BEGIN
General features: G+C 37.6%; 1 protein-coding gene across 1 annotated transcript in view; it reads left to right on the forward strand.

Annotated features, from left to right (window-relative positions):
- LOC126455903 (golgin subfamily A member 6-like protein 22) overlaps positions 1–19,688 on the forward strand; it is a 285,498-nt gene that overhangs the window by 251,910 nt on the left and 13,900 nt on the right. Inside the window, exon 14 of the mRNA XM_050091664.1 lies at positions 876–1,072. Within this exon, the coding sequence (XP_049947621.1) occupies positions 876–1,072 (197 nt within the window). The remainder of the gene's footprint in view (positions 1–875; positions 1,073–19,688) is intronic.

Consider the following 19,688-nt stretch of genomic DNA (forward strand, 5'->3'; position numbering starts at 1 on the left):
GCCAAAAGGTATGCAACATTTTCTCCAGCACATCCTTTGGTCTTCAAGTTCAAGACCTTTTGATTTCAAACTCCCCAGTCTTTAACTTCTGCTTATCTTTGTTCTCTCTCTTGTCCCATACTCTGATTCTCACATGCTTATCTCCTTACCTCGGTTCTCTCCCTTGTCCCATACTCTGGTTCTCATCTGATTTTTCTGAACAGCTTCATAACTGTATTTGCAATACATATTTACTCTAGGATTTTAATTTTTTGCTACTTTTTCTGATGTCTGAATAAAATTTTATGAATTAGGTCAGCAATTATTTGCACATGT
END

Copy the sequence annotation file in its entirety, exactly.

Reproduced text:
General features: G+C 37.6%; 1 protein-coding gene across 1 annotated transcript in view; it reads left to right on the forward strand.

Annotated features, from left to right (window-relative positions):
- LOC126455903 (golgin subfamily A member 6-like protein 22) overlaps positions 1–19,688 on the forward strand; it is a 285,498-nt gene that overhangs the window by 251,910 nt on the left and 13,900 nt on the right. Inside the window, exon 14 of the mRNA XM_050091664.1 lies at positions 876–1,072. Within this exon, the coding sequence (XP_049947621.1) occupies positions 876–1,072 (197 nt within the window). The remainder of the gene's footprint in view (positions 1–875; positions 1,073–19,688) is intronic.

Consider the following 19,688-nt stretch of genomic DNA (forward strand, 5'->3'; position numbering starts at 1 on the left):
GCCAAAAGGTATGCAACATTTTCTCCAGCACATCCTTTGGTCTTCAAGTTCAAGACCTTTTGATTTCAAACTCCCCAGTCTTTAACTTCTGCTTATCTTTGTTCTCTCTCTTGTCCCATACTCTGATTCTCACATGCTTATCTCCTTACCTCGGTTCTCTCCCTTGTCCCATACTCTGGTTCTCATCTGATTTTTCTGAACAGCTTCATAACTGTATTTGCAATACATATTTACTCTAGGATTTTAATTTTTTGCTACTTTTTCTGATGTCTGAATAAAATTTTATGAATTAGGTCAGCAATTATTTGCACATGT